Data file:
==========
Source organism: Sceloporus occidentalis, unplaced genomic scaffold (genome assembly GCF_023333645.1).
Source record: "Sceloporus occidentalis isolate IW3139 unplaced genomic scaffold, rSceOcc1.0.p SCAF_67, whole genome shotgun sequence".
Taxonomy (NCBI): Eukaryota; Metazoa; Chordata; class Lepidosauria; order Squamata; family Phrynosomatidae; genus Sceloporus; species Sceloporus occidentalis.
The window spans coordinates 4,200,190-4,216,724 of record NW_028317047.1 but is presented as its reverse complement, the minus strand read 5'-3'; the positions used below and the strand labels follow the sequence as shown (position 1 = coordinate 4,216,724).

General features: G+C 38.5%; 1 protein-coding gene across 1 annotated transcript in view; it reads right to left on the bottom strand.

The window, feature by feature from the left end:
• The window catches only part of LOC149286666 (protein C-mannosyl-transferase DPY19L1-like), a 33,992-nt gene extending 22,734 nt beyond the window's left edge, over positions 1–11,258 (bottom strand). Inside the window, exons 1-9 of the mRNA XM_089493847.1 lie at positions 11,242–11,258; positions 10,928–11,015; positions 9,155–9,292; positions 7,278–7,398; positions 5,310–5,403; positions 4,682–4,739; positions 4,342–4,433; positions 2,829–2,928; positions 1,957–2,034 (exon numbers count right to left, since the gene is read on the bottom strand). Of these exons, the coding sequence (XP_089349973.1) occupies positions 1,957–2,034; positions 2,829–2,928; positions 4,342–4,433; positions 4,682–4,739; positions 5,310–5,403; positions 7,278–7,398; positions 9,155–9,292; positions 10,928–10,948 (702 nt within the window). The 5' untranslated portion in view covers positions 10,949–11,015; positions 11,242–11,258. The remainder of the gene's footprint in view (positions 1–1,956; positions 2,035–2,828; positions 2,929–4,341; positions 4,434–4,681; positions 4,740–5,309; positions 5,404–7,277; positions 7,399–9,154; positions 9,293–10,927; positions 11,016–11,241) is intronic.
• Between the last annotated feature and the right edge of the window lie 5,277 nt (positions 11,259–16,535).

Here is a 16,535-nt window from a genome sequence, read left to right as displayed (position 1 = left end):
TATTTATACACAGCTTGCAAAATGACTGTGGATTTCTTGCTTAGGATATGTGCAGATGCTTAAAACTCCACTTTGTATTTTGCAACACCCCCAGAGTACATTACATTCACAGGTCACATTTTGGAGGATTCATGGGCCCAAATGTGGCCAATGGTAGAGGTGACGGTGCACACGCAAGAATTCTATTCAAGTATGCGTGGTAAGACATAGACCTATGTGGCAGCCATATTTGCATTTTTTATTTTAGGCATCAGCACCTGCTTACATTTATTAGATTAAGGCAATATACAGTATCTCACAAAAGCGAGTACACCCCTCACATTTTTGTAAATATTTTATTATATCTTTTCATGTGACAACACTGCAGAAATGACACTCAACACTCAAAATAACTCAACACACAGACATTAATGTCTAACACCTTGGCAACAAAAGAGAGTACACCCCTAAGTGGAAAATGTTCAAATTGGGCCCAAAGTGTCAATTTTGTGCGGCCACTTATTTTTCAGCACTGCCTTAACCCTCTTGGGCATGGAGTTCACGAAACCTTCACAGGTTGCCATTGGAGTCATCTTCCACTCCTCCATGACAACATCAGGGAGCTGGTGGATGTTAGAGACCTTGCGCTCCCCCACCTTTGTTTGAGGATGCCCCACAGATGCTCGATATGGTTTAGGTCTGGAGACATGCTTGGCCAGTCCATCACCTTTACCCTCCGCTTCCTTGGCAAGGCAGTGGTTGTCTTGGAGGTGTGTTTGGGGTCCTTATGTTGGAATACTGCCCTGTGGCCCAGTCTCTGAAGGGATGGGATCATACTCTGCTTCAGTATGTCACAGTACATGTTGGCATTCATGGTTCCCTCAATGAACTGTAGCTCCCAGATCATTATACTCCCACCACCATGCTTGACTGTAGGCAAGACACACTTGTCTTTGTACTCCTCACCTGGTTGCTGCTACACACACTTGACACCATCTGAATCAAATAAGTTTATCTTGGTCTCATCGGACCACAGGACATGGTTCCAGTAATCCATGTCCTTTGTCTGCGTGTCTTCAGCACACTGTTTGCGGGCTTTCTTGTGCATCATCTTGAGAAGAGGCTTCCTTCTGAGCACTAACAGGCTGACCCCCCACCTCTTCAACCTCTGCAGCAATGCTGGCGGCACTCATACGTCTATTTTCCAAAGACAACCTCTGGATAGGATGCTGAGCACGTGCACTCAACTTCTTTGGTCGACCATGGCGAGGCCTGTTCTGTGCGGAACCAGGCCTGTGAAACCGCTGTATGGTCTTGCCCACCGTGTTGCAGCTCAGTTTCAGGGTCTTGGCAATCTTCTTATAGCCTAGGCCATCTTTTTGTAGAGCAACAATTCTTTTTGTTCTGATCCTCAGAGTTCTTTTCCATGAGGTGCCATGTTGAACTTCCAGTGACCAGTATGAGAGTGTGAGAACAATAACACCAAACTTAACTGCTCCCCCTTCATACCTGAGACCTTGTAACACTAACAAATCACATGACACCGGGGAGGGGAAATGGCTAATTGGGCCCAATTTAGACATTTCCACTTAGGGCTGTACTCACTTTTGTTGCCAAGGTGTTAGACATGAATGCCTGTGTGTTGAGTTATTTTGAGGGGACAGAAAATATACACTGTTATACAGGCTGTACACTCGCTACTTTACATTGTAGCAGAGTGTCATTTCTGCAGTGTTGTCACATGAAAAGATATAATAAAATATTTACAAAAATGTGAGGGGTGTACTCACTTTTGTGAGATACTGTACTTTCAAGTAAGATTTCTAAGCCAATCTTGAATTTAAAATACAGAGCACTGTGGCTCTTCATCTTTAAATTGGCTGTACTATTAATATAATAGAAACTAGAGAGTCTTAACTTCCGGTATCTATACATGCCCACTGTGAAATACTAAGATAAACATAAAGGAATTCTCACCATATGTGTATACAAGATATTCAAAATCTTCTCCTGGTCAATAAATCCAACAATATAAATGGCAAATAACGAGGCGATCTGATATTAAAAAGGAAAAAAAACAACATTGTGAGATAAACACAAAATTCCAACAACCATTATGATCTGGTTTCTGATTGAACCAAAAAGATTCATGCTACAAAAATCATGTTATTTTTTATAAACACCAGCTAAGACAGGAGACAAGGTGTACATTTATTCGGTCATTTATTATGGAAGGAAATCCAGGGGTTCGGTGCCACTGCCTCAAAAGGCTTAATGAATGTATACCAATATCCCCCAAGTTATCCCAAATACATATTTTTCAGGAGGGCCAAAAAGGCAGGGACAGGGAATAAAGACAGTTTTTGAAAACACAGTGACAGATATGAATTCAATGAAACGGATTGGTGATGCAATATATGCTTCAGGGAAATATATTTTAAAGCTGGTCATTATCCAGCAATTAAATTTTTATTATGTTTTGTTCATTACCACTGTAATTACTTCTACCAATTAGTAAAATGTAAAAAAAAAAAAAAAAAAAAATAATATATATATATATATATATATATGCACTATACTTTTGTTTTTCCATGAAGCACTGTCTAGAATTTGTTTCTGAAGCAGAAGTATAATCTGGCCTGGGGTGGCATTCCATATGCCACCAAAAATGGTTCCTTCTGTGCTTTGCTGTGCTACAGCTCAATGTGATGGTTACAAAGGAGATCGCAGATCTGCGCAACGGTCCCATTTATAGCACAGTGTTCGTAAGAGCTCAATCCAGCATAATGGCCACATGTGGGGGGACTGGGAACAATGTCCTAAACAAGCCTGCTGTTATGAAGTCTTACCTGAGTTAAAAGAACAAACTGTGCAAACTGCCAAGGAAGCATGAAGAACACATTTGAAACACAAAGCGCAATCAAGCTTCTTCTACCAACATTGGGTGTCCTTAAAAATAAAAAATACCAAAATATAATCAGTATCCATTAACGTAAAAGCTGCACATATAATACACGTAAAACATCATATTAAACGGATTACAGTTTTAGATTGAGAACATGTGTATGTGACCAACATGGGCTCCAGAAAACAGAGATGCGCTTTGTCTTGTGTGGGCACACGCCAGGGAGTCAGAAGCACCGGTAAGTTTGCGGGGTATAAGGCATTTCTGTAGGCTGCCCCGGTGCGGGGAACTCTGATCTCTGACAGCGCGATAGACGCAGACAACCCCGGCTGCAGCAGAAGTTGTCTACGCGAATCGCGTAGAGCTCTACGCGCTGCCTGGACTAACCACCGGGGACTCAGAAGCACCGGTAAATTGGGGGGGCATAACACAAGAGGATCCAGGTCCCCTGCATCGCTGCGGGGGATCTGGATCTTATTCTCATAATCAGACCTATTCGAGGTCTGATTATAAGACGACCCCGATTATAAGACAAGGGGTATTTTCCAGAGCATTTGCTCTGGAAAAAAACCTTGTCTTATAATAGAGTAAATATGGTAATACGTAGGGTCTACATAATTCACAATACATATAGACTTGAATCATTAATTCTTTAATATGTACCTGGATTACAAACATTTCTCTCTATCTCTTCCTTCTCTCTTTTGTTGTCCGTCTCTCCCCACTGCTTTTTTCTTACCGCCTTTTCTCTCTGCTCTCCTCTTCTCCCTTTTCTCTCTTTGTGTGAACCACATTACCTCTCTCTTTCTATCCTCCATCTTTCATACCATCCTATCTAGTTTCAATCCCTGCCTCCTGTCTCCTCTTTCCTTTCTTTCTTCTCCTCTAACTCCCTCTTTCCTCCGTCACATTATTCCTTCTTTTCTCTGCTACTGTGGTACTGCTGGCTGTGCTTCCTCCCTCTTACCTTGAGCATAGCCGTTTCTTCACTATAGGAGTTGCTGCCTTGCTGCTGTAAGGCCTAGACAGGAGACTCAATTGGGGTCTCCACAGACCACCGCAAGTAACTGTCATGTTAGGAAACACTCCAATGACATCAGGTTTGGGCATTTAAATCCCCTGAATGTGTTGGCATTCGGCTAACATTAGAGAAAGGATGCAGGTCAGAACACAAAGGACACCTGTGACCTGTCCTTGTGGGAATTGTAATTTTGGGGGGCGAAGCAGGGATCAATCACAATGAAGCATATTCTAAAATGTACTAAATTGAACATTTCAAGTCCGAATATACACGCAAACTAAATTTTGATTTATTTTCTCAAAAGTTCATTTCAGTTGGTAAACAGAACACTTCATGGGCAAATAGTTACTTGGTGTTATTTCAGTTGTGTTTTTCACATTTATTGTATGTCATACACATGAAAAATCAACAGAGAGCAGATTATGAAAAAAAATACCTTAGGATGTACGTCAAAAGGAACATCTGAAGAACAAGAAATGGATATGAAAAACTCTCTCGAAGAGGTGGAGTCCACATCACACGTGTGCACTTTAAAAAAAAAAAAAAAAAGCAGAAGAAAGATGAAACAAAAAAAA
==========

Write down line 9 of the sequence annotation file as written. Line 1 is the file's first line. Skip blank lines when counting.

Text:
Here is a 16,535-nt window from a genome sequence, read left to right as displayed (position 1 = left end):